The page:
Qualcomm calls off $200-M deal for 4% stake in Reliance Info
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Qualcomm calls off $200-M deal for 4% stake in Reliance Info

By SiliconIndia   |   Thursday, 28 August 2003, 07:00 Hrs
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The San Diego-based Qualcomm has just confirmed that it is not making a $200m strategic investment in Reliance Infocomm for a tiny 4% stake, according to a business daily in India.



KOLKATA: The $3-bn Qualcomm, the global pioneer of CDMA wireless technology, has communicated its specific decision on Reliance at a recent closed-door session with global analysts in US. Qualcomm president and COO, Irwin Jacobs, was present at this meeting.

Qualcomm, the daily said, has not cited any specific reasons for dropping the $200m equity infusion plan in Reliance Infocomm, but indicated it was “cutting back on its strategic investments globally”. Remember, Qualcomm and the Reliance group had inked an MoU in January ’02, indicating that Qualcomm would pump in $200m for a minority stake in Reliance Infocomm (then, Reliance Communications).

The daily when contacted, Christine Trimble, senior director (corporate public relations) at Qualcomm’s headquarters, told ET: “Qualcomm has no plans to invest in Reliance Infocomm at this point of time. The company is in general cutting back on its strategic investments, as we believe our efforts have paid off in terms of growing the CDMA market.”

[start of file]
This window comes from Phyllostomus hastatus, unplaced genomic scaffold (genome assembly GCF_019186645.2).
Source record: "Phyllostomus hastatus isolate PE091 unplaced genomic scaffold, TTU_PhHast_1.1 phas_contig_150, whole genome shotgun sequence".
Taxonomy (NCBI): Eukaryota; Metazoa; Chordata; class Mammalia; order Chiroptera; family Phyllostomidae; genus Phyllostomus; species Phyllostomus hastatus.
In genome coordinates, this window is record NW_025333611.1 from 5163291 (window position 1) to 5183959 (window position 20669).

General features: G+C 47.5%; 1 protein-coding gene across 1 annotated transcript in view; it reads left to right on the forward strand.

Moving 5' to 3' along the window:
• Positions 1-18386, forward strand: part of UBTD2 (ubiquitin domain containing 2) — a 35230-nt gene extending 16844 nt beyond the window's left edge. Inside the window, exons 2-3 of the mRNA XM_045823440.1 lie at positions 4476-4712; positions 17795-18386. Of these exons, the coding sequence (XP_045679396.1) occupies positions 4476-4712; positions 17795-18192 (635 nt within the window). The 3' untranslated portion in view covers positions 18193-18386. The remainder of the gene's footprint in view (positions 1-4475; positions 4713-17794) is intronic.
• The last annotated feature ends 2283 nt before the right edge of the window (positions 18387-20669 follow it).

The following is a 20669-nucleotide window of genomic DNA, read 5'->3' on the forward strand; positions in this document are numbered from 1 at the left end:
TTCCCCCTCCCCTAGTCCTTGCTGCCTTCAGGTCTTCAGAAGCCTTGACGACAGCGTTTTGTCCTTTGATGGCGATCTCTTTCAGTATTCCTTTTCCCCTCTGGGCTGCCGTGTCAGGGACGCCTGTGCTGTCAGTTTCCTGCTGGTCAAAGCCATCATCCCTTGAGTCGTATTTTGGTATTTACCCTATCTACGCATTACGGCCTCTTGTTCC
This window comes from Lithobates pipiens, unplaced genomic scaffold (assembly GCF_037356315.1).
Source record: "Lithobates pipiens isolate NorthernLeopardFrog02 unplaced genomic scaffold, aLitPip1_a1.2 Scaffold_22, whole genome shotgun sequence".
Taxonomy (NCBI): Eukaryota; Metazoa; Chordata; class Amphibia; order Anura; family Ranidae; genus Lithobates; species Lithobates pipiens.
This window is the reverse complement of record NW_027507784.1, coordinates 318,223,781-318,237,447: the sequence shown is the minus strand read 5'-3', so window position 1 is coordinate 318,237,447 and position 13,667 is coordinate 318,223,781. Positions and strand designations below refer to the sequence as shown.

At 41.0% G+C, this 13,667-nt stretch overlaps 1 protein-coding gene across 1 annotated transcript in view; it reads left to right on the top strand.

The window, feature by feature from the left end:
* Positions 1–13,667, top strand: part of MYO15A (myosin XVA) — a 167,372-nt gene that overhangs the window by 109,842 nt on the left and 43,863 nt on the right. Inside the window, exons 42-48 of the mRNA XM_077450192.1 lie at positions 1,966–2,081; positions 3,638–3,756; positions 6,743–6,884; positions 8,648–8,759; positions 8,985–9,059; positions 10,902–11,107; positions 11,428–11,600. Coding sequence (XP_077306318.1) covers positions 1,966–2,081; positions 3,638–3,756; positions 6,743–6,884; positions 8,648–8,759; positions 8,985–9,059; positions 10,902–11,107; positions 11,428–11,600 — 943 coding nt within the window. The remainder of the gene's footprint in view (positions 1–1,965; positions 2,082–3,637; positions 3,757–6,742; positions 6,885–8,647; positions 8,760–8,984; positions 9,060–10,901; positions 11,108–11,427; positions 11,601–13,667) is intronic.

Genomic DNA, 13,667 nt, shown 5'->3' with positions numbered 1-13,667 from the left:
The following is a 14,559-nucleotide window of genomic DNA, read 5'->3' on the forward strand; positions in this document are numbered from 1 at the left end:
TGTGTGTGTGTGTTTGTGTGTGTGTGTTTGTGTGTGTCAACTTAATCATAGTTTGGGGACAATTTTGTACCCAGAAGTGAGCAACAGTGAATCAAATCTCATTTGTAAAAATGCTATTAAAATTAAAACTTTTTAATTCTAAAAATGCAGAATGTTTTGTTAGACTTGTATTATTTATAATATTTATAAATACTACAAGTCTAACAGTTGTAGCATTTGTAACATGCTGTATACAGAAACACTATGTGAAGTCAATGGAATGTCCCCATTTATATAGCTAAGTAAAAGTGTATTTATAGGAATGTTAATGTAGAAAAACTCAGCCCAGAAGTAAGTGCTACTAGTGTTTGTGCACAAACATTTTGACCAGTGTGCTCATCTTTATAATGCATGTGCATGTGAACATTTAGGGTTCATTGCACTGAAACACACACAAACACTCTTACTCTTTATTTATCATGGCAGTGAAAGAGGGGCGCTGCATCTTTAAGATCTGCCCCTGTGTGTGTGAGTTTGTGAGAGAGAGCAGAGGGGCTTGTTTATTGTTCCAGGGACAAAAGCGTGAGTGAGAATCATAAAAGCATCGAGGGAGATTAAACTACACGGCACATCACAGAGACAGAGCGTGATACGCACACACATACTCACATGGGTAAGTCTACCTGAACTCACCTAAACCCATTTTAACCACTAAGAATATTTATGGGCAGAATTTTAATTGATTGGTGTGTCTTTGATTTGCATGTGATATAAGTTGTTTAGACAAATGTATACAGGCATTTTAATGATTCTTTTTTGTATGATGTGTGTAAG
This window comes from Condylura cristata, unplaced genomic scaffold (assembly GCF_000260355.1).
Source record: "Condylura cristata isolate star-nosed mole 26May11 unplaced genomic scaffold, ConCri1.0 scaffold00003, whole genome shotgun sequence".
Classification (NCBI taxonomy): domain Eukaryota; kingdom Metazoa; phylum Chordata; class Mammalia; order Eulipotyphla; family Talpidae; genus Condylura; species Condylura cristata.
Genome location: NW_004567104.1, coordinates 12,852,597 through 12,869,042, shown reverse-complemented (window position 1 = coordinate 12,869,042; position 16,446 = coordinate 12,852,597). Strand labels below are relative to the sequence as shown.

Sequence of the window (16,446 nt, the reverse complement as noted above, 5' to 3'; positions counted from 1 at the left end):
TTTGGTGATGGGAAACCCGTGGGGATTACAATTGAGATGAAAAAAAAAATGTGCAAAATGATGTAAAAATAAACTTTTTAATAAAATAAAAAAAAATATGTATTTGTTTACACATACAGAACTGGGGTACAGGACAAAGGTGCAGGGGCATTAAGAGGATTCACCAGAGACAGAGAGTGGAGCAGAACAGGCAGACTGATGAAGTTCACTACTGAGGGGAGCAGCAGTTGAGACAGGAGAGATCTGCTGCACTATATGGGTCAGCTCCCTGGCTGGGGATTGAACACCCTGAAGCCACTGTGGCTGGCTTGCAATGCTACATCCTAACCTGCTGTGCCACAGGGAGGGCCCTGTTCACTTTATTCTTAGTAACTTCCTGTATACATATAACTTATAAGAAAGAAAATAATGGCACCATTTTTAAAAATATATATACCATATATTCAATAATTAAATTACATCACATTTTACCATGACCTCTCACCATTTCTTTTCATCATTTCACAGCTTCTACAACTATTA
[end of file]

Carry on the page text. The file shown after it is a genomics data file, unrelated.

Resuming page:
A Reliance Infocomm spokesperson, when contacted, declined to comment on the issue. But top circles close to the developments indicated that the decision was taken mutually, wherein the Reliance group is learnt to have told the Qualcomm management that it did not require any offshore equity infusion in Reliance Infocomm.

Interestingly, Qualcomm executives have indicated that “the company believes some pockets like the ‘450-market’ may require sizeable investments from Qualcomm to stimulate CDMA growth”.

In Qualcomm parlance, the ‘450 market’ refers to the ‘China, Russia and east-European bloc’, where the 450 Mhz band has been allocated for CDMA-based WLL communications. Qualcomm circles also confirmed that “India does not figure in its ‘priority 450 market’ since the Department of Telecommunications (DoT) has been unable to find any takers (read: WLL licence holders) for the 450 Mhz spectrum band for operating WLL services.

Be that as it may, Qualcomm circles have indicated that the decision not to pick up a minority stake in Reliance Infocomm, the country’s biggest advocate of CDMA technology, was not an indication of its dwindling business interests in the Indian telecom scene.

On the contrary, Qualcomm is a direct beneficiary of all CDMA handset sales in India since it earns a hefty royalty for every CDMA handset sold by WLL operators in India — equivalent to nearly 5% of the wholesale price of each CDMA handset. Qualcomm earns royalty in its capacity as the CDMA technology licensor, and Reliance Infocomm is the prime driver of CDMA handset sales in India with over 3m WLL subscribers till date. (Source: ET)



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